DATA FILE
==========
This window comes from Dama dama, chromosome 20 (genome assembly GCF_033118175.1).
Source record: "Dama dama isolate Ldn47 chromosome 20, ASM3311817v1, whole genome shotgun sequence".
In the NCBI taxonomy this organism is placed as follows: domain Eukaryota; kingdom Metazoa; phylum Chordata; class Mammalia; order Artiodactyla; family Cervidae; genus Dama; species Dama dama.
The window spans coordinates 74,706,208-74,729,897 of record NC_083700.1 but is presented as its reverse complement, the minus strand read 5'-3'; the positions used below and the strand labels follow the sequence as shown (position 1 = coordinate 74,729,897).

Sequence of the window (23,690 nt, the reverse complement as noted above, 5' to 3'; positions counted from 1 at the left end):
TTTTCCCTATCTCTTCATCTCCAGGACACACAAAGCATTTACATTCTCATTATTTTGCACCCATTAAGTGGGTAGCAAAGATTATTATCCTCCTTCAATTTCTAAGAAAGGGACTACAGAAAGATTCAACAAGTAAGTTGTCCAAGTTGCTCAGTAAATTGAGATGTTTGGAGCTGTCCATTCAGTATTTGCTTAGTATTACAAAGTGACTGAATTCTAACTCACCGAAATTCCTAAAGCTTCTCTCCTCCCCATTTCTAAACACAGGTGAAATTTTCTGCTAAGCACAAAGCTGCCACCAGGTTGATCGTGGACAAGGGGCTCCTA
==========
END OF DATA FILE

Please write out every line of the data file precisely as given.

This window comes from Dama dama, chromosome 20 (genome assembly GCF_033118175.1).
Source record: "Dama dama isolate Ldn47 chromosome 20, ASM3311817v1, whole genome shotgun sequence".
In the NCBI taxonomy this organism is placed as follows: domain Eukaryota; kingdom Metazoa; phylum Chordata; class Mammalia; order Artiodactyla; family Cervidae; genus Dama; species Dama dama.
The window spans coordinates 74,706,208-74,729,897 of record NC_083700.1 but is presented as its reverse complement, the minus strand read 5'-3'; the positions used below and the strand labels follow the sequence as shown (position 1 = coordinate 74,729,897).

Sequence of the window (23,690 nt, the reverse complement as noted above, 5' to 3'; positions counted from 1 at the left end):
TTTTCCCTATCTCTTCATCTCCAGGACACACAAAGCATTTACATTCTCATTATTTTGCACCCATTAAGTGGGTAGCAAAGATTATTATCCTCCTTCAATTTCTAAGAAAGGGACTACAGAAAGATTCAACAAGTAAGTTGTCCAAGTTGCTCAGTAAATTGAGATGTTTGGAGCTGTCCATTCAGTATTTGCTTAGTATTACAAAGTGACTGAATTCTAACTCACCGAAATTCCTAAAGCTTCTCTCCTCCCCATTTCTAAACACAGGTGAAATTTTCTGCTAAGCACAAAGCTGCCACCAGGTTGATCGTGGACAAGGGGCTCCTA